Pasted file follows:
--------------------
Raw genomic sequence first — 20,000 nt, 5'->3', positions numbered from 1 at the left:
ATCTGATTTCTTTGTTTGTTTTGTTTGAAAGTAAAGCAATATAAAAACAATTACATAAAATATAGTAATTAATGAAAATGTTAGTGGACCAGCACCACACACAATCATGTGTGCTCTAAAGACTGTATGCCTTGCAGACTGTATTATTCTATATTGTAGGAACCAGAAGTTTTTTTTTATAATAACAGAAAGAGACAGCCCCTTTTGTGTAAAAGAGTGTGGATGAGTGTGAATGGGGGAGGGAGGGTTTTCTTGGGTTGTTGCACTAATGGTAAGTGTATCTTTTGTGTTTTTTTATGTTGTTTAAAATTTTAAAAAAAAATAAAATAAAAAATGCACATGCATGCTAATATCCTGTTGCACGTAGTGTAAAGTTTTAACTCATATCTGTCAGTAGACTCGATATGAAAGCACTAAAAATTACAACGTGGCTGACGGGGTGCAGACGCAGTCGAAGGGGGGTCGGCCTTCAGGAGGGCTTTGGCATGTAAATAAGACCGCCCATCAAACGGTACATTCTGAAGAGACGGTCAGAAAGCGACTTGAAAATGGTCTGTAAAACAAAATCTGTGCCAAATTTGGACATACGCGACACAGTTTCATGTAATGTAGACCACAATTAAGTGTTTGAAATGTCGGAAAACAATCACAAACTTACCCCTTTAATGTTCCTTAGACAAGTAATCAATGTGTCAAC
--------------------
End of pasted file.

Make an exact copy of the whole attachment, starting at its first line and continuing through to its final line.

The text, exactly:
Raw genomic sequence first — 20,000 nt, 5'->3', positions numbered from 1 at the left:
ATCTGATTTCTTTGTTTGTTTTGTTTGAAAGTAAAGCAATATAAAAACAATTACATAAAATATAGTAATTAATGAAAATGTTAGTGGACCAGCACCACACACAATCATGTGTGCTCTAAAGACTGTATGCCTTGCAGACTGTATTATTCTATATTGTAGGAACCAGAAGTTTTTTTTTATAATAACAGAAAGAGACAGCCCCTTTTGTGTAAAAGAGTGTGGATGAGTGTGAATGGGGGAGGGAGGGTTTTCTTGGGTTGTTGCACTAATGGTAAGTGTATCTTTTGTGTTTTTTTATGTTGTTTAAAATTTTAAAAAAAAATAAAATAAAAAATGCACATGCATGCTAATATCCTGTTGCACGTAGTGTAAAGTTTTAACTCATATCTGTCAGTAGACTCGATATGAAAGCACTAAAAATTACAACGTGGCTGACGGGGTGCAGACGCAGTCGAAGGGGGGTCGGCCTTCAGGAGGGCTTTGGCATGTAAATAAGACCGCCCATCAAACGGTACATTCTGAAGAGACGGTCAGAAAGCGACTTGAAAATGGTCTGTAAAACAAAATCTGTGCCAAATTTGGACATACGCGACACAGTTTCATGTAATGTAGACCACAATTAAGTGTTTGAAATGTCGGAAAACAATCACAAACTTACCCCTTTAATGTTCCTTAGACAAGTAATCAATGTGTCAAC